December 13, 2022
Pennsylvania law gives retroactive SUI tax relief to employers whose operations were temporarily shut down due to COVID-19 and adds flexibility to the state's Shared Work program
On November 3, 2022, Pennsylvania Governor Tom Wolf signed into law SB 1083, which effective immediately provides retroactive SUI tax relief to businesses temporarily shut down due to COVID-19 and lessens the wait time for employers to implement an approved state Shared Work plan.
SUI tax relief for businesses temporarily shut down due to COVID-19
Contributory employers that have a sporadic employment history (having filed "zero" returns during each quarter of the last four years ending on the computation date or having been inactive for less than five years) are assigned a standard rate of 6.4968% for 2023 (up from 6.1916% for 2022) if positive balanced, or 10.6464% (10.1968% for 2022) if negative balanced, while the base SUI tax rate for experienced-rated employers for 2023 ranges from 1.4190% to 10.3734% (up from 1.2905% to 9.9333% in 2022). (Pennsylvania Department of Labor & Industry,Contribution rate chart).
Under prior law, a business must have made SUI contributions for at least one quarter in 2020 or 2021 to qualify for a potentially lower experience rate for fiscal year 2021. SB 1083 amends Pennsylvania SUI law by clarifying that a business may qualify for a potentially lower experience rate if it made no SUI contributions because it was temporarily shut down for an extended period due to Governor Wolf's COVID-19 disaster declaration. (Fiscal note to SB 1083.)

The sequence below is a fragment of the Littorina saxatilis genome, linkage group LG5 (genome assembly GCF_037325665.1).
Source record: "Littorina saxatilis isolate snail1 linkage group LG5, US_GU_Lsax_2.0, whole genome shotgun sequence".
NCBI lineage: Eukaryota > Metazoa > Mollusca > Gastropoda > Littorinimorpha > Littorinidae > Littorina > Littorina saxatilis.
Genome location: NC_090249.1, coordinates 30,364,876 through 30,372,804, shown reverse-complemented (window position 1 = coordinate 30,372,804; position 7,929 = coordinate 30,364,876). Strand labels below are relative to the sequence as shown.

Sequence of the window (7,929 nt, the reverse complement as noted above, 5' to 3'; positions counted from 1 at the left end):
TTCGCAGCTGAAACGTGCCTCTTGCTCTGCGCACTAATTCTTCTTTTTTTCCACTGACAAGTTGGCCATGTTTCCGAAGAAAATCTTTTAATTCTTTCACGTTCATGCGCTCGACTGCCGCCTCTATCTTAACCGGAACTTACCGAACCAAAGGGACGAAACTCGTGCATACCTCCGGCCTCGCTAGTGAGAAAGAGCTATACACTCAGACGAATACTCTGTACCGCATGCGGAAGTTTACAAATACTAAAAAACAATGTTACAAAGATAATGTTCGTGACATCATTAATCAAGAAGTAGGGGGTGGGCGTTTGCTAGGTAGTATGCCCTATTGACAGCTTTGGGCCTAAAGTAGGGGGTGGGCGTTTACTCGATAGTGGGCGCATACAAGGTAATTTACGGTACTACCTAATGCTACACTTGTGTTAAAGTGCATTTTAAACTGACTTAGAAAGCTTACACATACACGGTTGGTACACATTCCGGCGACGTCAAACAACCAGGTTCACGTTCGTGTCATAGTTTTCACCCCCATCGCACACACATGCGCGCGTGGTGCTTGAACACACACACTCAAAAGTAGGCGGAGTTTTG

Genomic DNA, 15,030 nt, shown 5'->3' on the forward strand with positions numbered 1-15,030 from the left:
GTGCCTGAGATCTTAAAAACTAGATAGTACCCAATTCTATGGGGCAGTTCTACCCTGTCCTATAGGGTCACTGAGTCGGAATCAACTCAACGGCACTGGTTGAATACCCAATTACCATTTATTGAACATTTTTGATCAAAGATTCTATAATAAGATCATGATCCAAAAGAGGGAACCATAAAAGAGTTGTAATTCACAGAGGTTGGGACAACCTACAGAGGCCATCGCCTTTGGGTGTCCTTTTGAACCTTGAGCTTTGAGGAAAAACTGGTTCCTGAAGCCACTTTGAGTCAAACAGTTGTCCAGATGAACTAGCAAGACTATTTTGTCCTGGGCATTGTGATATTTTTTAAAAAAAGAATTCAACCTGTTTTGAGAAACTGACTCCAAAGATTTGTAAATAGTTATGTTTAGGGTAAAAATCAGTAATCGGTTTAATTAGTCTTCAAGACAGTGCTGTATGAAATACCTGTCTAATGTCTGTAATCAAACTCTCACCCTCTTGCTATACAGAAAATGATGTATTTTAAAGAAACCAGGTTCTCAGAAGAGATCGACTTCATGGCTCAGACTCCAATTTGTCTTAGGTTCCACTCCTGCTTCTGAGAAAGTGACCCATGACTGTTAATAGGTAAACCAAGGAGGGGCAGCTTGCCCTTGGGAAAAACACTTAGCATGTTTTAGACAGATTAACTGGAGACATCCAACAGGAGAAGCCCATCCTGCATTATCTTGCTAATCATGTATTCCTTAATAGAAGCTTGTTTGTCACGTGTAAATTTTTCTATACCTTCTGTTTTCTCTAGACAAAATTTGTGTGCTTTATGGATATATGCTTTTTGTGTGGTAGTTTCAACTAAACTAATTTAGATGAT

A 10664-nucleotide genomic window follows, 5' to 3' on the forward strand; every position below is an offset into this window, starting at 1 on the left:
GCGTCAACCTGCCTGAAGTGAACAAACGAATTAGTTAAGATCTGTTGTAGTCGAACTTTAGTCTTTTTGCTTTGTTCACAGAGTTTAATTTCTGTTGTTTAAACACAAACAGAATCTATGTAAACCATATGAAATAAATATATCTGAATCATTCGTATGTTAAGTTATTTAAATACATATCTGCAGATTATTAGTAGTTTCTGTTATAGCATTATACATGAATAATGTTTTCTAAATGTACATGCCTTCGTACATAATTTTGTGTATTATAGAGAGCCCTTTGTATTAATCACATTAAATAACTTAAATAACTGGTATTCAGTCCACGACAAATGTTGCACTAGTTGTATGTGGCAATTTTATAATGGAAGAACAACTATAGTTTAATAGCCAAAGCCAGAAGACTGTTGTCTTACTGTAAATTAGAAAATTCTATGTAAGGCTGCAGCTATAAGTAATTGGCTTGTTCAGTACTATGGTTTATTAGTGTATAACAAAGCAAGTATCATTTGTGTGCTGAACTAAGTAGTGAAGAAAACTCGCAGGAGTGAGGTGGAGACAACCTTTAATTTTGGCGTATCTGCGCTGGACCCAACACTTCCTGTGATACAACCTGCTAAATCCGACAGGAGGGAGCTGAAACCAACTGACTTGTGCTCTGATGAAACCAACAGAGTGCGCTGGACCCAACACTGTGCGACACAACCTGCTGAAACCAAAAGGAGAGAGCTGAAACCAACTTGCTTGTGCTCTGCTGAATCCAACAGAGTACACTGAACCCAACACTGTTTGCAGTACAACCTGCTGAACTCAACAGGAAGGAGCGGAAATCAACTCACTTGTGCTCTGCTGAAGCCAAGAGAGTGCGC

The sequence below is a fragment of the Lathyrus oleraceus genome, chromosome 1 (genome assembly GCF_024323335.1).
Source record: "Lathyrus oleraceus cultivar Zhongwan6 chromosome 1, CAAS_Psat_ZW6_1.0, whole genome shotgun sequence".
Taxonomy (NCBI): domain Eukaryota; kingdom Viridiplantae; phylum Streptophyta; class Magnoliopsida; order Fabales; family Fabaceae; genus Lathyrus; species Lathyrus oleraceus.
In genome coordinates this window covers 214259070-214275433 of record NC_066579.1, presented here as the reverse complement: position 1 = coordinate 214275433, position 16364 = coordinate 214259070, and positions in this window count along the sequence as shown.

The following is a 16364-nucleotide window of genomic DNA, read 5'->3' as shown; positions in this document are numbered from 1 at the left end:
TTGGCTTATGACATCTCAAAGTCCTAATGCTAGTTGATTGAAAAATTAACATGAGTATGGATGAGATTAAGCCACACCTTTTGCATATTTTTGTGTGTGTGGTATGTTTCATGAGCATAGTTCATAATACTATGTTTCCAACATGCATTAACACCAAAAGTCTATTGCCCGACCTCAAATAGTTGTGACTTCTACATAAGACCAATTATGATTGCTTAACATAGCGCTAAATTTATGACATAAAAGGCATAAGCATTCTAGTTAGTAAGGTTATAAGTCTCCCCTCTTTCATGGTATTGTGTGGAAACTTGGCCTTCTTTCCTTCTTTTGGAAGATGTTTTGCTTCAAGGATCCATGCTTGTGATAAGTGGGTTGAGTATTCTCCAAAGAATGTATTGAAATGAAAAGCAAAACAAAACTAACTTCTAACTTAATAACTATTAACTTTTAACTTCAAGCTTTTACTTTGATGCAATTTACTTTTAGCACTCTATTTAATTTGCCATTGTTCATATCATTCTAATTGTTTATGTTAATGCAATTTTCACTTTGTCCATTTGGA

Specifically, the law states that if an employer temporarily ceased operations as a result of the emergency disaster declaration under 35 Pa.C.S.A. Section 7301(C) at any time after March 6, 2020 and prior to July 1, 2021, the employer will be deemed to have paid SUI contributions during fiscal year 2021 provided that the employer actually paid SUI contributions for one or more quarters in either the fiscal year ending on June 13, 2021 or in the immediate preceding fiscal year ending on June 13, 2020.
Flexibility for the Shared Work program
Under Pennsylvania's Shared Work program, employers with a temporary business slowdown can reduce workers' hours rather than lay them off and employees eligible for unemployment compensation (UC) can receive a percentage of their UC weekly benefit while they work a reduced schedule.
To participate in the state's Shared Work program, businesses must submit a shared-work plan meeting the state's requirements to the Pennsylvania Office of Unemployment Compensation (OUC) for approval. Under prior law, the start date of the employer's Shared Work plan was the first calendar week following the date on which the OUC approved the plan.
Under SB 1083, and effective immediately, the effective period of an approved Shared Work plan begins on the date on which the employer submits the plan to OUC for approval or on the first calendar week following the date the employer stipulated in the plan, whichever is later.
Due to SB 1083, most employers will experience a shorter wait time to implement their approved Shared Work plans.
Published by NTD’s Tax Technical Knowledge Services group; Carolyn Wright, legal editor
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